First published in “Arbitration News: Newsletter of the International Bar Association Legal Practice Division.” Vol 16 No 2 September 2011

In a March 2011 CEDR survey of practitioners from major UK law firms, nearly 100% of respondents said they would like to see changes to the arbitration system. These practitioners said that they would like the arbitration system to be less costly, faster, have more time management by arbitral tribunals and be less adversarial.

A greater use of settlement initiatives, such as mediation, in international arbitration could help to reduce these concerns. Such initiatives bring control back to the client and allow the client a chance to shape a settlement that fits its needs far better than an imposed resolution and timetable set by a third party.

CEDR Settlement Rules
To this end, around 18 months ago CEDR launched the CEDR Rules for the Facilitation of Settlement in International Arbitration (the “Settlement Rules”), which were developed by a CEDR Commission co-chaired by British ex Lord Chief Justice Lord Woolf and Gabrielle Kaufmann-Kohler. The Settlement Rules were explained in detail in this newsletter in the September 2010 edition. Their aim is to offer a structural framework to ensure that parties, lawyers, arbitrators and arbitral institutions all work together to maximise the opportunities for settlement within the arbitration process. They outline steps arbitral tribunals are to take (and not take) with a view to facilitating settlement by the parties.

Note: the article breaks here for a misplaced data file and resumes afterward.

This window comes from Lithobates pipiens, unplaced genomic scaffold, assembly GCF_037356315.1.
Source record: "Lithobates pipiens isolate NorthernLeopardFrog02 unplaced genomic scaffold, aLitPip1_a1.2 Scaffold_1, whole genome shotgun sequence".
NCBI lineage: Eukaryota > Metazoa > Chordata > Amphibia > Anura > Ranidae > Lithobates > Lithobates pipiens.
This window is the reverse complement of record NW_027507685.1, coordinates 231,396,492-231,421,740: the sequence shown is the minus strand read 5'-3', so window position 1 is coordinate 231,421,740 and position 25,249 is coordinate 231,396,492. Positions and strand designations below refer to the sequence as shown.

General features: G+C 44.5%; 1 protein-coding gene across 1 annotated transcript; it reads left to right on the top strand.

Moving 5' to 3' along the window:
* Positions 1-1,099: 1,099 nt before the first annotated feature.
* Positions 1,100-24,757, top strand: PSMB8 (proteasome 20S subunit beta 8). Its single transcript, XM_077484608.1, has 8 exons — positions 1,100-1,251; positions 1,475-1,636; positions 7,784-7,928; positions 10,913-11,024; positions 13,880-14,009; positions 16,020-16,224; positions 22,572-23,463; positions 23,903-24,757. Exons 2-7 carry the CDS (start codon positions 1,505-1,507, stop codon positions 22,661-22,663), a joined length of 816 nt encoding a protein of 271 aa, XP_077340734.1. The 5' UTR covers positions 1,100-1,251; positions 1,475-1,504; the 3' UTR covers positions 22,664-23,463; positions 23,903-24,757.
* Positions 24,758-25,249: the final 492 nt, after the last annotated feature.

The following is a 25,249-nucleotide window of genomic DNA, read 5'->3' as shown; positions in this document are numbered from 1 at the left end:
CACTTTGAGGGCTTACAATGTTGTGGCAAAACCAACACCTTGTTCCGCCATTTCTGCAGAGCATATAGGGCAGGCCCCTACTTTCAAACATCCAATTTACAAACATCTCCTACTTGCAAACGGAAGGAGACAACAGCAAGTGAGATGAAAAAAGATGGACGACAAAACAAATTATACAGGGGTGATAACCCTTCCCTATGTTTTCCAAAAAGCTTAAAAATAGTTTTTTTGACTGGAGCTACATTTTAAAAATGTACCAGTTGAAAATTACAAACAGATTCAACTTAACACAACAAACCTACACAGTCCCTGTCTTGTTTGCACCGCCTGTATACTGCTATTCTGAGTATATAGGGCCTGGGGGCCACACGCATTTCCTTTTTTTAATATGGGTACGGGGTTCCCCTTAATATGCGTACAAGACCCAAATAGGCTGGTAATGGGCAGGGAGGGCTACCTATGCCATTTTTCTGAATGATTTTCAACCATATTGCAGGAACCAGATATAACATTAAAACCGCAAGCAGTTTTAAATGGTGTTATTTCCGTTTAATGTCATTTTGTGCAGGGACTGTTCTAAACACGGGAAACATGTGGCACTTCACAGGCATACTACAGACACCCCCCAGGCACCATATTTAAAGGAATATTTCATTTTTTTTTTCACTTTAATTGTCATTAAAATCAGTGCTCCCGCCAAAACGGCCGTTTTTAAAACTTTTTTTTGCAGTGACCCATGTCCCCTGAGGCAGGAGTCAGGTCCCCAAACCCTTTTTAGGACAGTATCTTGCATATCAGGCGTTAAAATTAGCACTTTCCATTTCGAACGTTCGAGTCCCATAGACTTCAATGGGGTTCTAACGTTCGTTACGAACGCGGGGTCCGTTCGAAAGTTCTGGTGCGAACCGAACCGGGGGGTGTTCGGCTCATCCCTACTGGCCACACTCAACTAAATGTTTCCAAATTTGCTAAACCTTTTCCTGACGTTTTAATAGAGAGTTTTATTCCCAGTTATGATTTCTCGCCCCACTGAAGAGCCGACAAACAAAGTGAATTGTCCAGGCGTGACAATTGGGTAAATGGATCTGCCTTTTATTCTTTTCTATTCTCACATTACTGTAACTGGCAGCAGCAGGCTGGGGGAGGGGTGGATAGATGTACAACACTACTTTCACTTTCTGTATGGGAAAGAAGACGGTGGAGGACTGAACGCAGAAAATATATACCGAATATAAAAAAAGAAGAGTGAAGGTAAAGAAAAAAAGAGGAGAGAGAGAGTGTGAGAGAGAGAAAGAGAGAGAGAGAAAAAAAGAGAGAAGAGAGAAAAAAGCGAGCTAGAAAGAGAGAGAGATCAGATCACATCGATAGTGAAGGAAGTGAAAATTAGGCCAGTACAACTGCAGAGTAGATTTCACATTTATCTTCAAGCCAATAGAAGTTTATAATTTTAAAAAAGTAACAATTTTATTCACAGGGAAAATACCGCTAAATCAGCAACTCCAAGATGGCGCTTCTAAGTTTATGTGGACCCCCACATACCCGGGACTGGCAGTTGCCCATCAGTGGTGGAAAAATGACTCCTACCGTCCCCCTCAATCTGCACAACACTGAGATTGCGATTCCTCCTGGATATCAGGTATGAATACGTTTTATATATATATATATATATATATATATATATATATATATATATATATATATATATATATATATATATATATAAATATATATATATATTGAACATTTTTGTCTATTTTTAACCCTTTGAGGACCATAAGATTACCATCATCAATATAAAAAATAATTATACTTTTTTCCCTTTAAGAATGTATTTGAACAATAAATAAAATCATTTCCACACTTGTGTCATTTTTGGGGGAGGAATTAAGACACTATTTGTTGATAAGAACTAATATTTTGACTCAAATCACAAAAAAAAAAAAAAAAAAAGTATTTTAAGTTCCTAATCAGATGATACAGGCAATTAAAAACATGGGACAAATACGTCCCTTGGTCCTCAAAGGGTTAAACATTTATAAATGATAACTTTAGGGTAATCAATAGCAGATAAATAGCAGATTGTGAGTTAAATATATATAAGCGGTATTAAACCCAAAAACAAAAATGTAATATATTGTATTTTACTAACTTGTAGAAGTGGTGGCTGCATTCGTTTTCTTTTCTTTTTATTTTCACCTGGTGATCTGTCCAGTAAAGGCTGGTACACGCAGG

Consistent with this clear need for change, there has been a positive response to the Settlement Rules, arbitrators have reported suggesting their use to parties and some 50% of practitioners surveyed by CEDR in March 2011 said they would consider recommending their use to their clients going forward.

Enhancement, Rather than Replacement, of Institutions’ Procedural Rules
The Settlement Rules are intended to supplement the procedural rules that the parties have chosen, not to replace them. The procedural rules will continue to deal with the underlying process for the arbitration and the Settlement Rules overlay a framework to operate in tandem to raise awareness of settlement opportunities.

Similarly, the Settlement Rules do not advocate that the arbitrator acts as mediator. Aside from the different skills involved in arbitration and mediation, arbitration as a process needs a binding determination.

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by Karl Mackie

Dr. Karl Mackie a mediator and Chief Executive for The Centre for Effective Dispute Resolution (CEDR).